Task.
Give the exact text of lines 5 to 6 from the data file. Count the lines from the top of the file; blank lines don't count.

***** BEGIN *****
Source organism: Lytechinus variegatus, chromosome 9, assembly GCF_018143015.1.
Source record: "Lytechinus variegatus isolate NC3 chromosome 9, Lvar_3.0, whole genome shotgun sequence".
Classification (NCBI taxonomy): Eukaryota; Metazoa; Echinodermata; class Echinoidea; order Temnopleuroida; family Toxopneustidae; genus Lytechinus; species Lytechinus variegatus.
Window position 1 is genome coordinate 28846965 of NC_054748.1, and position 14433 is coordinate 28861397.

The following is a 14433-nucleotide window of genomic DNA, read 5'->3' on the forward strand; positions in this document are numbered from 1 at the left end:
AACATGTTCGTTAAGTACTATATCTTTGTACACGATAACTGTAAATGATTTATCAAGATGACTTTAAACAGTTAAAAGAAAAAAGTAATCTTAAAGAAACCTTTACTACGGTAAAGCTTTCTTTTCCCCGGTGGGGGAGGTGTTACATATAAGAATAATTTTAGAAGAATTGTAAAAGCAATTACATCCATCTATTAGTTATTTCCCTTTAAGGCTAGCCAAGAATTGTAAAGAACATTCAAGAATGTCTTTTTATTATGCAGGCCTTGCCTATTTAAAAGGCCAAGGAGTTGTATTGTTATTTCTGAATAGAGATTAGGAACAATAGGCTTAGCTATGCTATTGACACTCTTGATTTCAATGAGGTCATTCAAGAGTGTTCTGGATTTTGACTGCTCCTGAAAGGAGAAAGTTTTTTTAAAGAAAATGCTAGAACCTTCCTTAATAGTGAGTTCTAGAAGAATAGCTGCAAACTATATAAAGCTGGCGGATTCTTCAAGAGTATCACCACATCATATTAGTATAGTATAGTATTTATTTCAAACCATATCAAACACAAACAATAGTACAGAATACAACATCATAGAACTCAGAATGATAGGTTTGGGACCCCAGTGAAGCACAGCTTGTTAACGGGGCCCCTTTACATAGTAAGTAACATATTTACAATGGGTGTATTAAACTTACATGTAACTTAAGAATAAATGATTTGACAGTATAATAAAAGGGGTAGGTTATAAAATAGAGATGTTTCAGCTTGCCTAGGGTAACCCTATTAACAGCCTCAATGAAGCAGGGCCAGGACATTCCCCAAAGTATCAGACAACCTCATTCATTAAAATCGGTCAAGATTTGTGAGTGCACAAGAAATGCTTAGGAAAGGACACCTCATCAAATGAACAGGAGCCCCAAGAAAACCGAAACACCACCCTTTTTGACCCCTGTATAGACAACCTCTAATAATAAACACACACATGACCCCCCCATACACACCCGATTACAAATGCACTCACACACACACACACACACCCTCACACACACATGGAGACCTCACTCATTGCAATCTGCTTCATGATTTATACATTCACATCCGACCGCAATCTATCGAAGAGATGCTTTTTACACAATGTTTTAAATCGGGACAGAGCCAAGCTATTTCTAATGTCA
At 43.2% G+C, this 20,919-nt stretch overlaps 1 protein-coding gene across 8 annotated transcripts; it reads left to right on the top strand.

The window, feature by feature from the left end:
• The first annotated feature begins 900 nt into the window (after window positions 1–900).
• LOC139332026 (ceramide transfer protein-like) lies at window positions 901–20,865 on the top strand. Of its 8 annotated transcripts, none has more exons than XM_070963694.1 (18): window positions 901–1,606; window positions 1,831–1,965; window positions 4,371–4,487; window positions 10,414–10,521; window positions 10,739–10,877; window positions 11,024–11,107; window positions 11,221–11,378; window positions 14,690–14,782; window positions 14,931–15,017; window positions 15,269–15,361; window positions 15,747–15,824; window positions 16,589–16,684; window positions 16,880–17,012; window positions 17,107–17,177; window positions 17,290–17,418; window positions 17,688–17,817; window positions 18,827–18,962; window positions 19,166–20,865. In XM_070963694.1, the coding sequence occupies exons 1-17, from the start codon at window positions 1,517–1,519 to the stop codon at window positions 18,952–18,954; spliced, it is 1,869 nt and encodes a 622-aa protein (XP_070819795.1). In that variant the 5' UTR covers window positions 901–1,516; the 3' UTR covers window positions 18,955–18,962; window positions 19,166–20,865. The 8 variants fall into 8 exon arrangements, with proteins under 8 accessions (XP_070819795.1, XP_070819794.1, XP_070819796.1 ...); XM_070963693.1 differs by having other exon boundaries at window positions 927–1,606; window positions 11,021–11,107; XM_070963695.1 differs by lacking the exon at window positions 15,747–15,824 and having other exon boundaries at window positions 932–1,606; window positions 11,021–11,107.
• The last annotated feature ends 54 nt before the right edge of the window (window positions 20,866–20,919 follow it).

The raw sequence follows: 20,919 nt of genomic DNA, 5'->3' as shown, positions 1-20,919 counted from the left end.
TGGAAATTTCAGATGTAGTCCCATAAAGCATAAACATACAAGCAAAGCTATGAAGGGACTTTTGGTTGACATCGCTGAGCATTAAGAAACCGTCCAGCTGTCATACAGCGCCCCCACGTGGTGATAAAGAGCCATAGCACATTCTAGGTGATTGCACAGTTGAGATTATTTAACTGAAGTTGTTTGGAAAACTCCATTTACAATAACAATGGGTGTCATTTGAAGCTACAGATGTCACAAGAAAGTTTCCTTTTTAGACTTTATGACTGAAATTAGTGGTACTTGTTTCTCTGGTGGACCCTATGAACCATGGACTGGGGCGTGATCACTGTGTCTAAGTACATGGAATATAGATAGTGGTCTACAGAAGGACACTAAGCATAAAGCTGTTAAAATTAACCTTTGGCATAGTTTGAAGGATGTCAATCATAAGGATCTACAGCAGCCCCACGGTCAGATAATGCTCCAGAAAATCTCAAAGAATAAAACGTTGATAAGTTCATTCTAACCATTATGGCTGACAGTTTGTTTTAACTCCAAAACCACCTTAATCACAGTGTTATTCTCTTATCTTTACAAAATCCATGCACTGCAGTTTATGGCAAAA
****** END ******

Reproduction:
The following is a 14433-nucleotide window of genomic DNA, read 5'->3' on the forward strand; positions in this document are numbered from 1 at the left end:
AACATGTTCGTTAAGTACTATATCTTTGTACACGATAACTGTAAATGATTTATCAAGATGACTTTAAACAGTTAAAAGAAAAAAGTAATCTTAAAGAAACCTTTACTACGGTAAAGCTTTCTTTTCCCCGGTGGGGGAGGTGTTACATATAAGAATAATTTTAGAAGAATTGTAAAAGCAATTACATCCATCTATTAGTTATTTCCCTTTAAGGCTAGCCAAGAATTGTAAAGAACATTCAAGAATGTCTTTTTATTATGCAGGCCTTGCCTATTTAAAAGGCCAAGGAGTTGTATTGTTATTTCTGAATAGAGATTAGGAACAATAGGCTTAGCTATGCTATTGACACTCTTGATTTCAATGAGGTCATTCAAGAGTGTTCTGGATTTTGACTGCTCCTGAAAGGAGAAAGTTTTTTTAAAGAAAATGCTAGAACCTTCCTTAATAGTGAGTTCTAGAAGAATAGCTGCAAACTATATAAAGCTGGCGGATTCTTCAAGAGTATCACCACATCATATTAGTATAGTATAGTATTTATTTCAAACCATATCAAACACAAACAATAGTACAGAATACAACATCATAGAACTCAGAATGATAGGTTTGGGACCCCAGTGAAGCACAGCTTGTTAACGGGGCCCCTTTACATAGTAAGTAACATATTTACAATGGGTGTATTAAACTTACATGTAACTTAAGAATAAATGATTTGACAGTATAATAAAAGGGGTAGGTTATAAAATAGAGATGTTTCAGCTTGCCTAGGGTAACCCTATTAACAGCCTCAATGAAGCAGGGCCAGGACATTCCCCAAAGTATCAGACAACCTCATTCATTAAAATCGGTCAAGATTTGTGAGTGCACAAGAAATGCTTAGGAAAGGACACCTCATCAAATGAACAGGAGCCCCAAGAAAACCGAAACACCACCCTTTTTGACCCCTGTATAGACAACCTCTAATAATAAACACACACATGACCCCCCCATACACACCCGATTACAAATGCACTCACACACACACACACACACCCTCACACACACATGGAGACCTCACTCATTGCAATCTGCTTCATGATTTATACATTCACATCCGACCGCAATCTATCGAAGAGATGCTTTTTACACAATGTTTTAAATCGGGACAGAGCCAAGCTATTTCTAATGTCA